Assessing the utility of genomic counseling for common complex diseases
Institution: The Ohio State University
FOA Number: PA-11-261
This application seeks to better understand the needs of patients undergoing genomic testing with respect to the understanding of an adaptation to genomic information through genomic counseling. Through an existing partnership between the Ohio State University Medical Center and the Coriell Institute's Personalized Medicine Collaborative, over 5000 participants have been enrolled in two studies aimed at evaluating the utility of personalized medicine. Both studies (parent study 1 - community cohort; parent study 2 - chronic disease cohort) involve genotyping and conveying genomic results for eight health conditions and one pharmacogenomic result directly to participants. This existing research collaboration provides the infrastructure and patient population to execute the following Study Aims. Specific Aim 1: To explore, through semi-structured participant interviews, the key elements desired to optimize patient understanding and empowerment in a genomic counseling session for multiplexed genetic and pharmacogenomic results. Working within the structure of the two existing Parent studies, we will gather feedback on current genetic counseling approaches (phone and in-person) on 60 study participants. Through phone interview, we will assess 1) perceived need for genomic counseling; 2) reasons for pursuing or not pursuing genomic counseling; 2) perceived barriers to genomic counseling 3) perceived utility of genomic counseling, 4) expectations of genomic counseling, 5) previous experience and familiarity with genomic counseling, and 6) preferences for alternative medical providers to assist with the interpretation of genomic information. These interviews will also provide insights on key issues regarding both the content and format of genomic counseling in this context. Specific Aim 2: To develop a genomic counseling service delivery model based on the data collected in Aim 1. A multidisciplinary team of experts with experience in genetic counseling and the development and evaluation of different methods of genetic education will lead the development of this new model. Specific Aim 3: To evaluate the impact of the novel genomic counseling delivery model (developed in Aim 2) compared to a traditional GC model and usual care (no counseling) on result comprehension, knowledge retention, perceived personal control, and satisfaction. We will survey 120 patients (40 randomized to genomic counseling; 40 randomized to traditional genetic counseling; 40 randomized to no counseling) on the outcomes of interest. Data generated will provide insight into the acceptability and feasibility of our proposed model and will be used as a basis for planning future studies to evaluate the utility of this novel genomic counseling model. The proposed study is an essential step in the integration of genomic information into the healthcare system. Genetic counselors are a natural fit to facilitate the use of genomic information in medicine; however additional studies, such as those proposed must be done to understand how to best utilize genetic counseling services in this emerging field. PUBLIC HEALTH RELEVANCE: Personalized medicine, the practice of offering tailored and individualized approaches to disease prevention and treatment, has the potential to improve the way we treat disease and prevent illness. A major component of personalized healthcare is genomic information. In order to realize the broad impact that genomic medicine can have on public health, it will be critical to effectively integrate new genomic discoveries into everyday medical practice. Genetic counselors are well poised to educate patients and healthcare providers on genomics and can serve to facilitate the evolution of healthcare into the genomic age.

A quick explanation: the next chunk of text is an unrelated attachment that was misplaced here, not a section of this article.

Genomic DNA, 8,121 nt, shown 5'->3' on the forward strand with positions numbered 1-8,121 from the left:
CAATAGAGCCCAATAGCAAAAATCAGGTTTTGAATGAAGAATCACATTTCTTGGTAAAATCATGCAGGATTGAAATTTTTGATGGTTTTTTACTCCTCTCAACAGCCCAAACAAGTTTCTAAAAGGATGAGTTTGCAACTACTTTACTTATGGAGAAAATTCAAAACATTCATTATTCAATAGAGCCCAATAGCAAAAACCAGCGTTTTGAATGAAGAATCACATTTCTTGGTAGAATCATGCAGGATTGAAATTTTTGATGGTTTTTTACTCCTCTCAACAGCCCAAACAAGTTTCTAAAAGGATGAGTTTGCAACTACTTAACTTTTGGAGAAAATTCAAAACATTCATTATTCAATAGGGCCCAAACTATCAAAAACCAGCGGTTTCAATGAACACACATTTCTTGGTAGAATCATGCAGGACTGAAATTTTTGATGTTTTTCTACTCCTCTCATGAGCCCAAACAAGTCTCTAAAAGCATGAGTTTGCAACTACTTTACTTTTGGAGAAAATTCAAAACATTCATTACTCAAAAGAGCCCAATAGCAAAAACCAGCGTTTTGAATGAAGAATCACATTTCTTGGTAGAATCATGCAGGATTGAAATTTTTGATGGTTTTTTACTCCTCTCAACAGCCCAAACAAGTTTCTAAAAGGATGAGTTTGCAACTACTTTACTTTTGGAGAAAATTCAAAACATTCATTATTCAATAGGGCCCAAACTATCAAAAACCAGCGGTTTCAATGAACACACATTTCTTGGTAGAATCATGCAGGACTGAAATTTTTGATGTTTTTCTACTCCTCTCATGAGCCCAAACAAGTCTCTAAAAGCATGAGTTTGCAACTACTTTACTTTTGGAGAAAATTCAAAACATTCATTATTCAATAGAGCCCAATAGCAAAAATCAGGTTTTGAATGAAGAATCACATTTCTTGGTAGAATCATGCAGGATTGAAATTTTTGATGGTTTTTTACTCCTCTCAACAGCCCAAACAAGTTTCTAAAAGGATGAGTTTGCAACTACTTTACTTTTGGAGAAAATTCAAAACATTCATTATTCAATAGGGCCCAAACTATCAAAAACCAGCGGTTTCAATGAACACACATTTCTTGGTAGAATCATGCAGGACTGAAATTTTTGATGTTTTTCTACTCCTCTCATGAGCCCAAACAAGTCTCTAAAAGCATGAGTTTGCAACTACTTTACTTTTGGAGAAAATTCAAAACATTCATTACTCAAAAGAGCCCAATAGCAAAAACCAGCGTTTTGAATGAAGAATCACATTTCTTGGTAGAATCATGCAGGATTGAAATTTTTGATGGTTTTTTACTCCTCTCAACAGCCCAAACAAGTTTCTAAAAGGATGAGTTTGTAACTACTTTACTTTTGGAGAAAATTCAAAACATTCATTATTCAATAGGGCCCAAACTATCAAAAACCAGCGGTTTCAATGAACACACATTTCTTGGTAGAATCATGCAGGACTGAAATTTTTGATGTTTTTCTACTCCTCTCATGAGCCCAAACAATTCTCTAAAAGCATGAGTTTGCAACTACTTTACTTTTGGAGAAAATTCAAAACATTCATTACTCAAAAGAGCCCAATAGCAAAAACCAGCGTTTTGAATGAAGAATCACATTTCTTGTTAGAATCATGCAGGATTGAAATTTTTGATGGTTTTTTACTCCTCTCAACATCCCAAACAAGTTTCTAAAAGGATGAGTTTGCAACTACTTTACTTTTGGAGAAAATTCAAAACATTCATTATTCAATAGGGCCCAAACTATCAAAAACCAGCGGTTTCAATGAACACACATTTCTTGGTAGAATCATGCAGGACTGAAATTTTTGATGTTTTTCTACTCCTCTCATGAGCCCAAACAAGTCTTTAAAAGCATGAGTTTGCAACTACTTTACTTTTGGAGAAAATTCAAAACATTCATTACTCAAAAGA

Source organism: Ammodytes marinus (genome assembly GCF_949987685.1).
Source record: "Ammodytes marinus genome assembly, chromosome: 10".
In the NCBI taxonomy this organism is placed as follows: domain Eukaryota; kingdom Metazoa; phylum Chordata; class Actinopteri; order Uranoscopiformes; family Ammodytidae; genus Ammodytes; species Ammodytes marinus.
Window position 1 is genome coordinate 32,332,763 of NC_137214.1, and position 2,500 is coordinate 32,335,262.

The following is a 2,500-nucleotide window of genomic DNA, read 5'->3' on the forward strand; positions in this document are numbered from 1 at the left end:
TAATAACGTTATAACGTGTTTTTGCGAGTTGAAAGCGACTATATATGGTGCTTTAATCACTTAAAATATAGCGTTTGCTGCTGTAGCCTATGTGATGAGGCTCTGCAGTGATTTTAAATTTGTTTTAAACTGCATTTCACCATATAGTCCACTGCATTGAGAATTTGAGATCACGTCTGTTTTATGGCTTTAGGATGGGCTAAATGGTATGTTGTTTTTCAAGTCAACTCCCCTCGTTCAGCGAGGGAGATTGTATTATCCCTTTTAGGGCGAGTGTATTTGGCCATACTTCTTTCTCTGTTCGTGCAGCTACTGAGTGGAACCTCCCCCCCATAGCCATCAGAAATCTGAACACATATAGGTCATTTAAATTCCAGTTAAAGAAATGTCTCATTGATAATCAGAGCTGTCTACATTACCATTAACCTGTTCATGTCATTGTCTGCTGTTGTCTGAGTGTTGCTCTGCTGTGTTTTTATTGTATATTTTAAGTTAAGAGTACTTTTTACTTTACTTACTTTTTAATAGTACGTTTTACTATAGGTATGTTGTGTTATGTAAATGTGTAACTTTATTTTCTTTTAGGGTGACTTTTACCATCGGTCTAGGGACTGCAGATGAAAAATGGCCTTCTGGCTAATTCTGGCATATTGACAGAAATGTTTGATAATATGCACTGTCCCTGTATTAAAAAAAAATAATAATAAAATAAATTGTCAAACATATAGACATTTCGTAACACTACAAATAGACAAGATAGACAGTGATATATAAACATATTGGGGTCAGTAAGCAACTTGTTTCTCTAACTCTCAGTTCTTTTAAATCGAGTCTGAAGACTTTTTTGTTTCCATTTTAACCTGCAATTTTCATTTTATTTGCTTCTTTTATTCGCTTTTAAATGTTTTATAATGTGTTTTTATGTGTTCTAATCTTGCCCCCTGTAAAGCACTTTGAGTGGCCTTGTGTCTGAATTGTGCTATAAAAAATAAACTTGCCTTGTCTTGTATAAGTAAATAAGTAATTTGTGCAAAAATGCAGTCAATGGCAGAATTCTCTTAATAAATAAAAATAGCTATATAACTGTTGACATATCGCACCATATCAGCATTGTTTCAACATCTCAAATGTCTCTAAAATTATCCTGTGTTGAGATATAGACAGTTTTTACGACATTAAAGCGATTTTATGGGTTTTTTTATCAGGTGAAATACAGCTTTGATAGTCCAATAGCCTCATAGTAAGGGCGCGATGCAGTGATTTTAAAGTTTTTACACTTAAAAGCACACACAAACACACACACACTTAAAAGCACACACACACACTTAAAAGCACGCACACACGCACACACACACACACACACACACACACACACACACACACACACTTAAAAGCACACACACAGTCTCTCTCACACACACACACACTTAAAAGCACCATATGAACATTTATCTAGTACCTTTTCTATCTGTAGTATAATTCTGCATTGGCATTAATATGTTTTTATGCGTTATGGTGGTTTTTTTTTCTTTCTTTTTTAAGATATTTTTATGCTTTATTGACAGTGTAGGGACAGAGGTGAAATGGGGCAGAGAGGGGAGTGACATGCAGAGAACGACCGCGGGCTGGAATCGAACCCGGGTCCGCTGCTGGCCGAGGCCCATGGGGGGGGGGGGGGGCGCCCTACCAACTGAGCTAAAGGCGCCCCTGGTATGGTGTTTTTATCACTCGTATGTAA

NATIONAL HUMAN GENOME RESEARCH INSTITUTE
Sep 1, 2013
Jun 30, 2015
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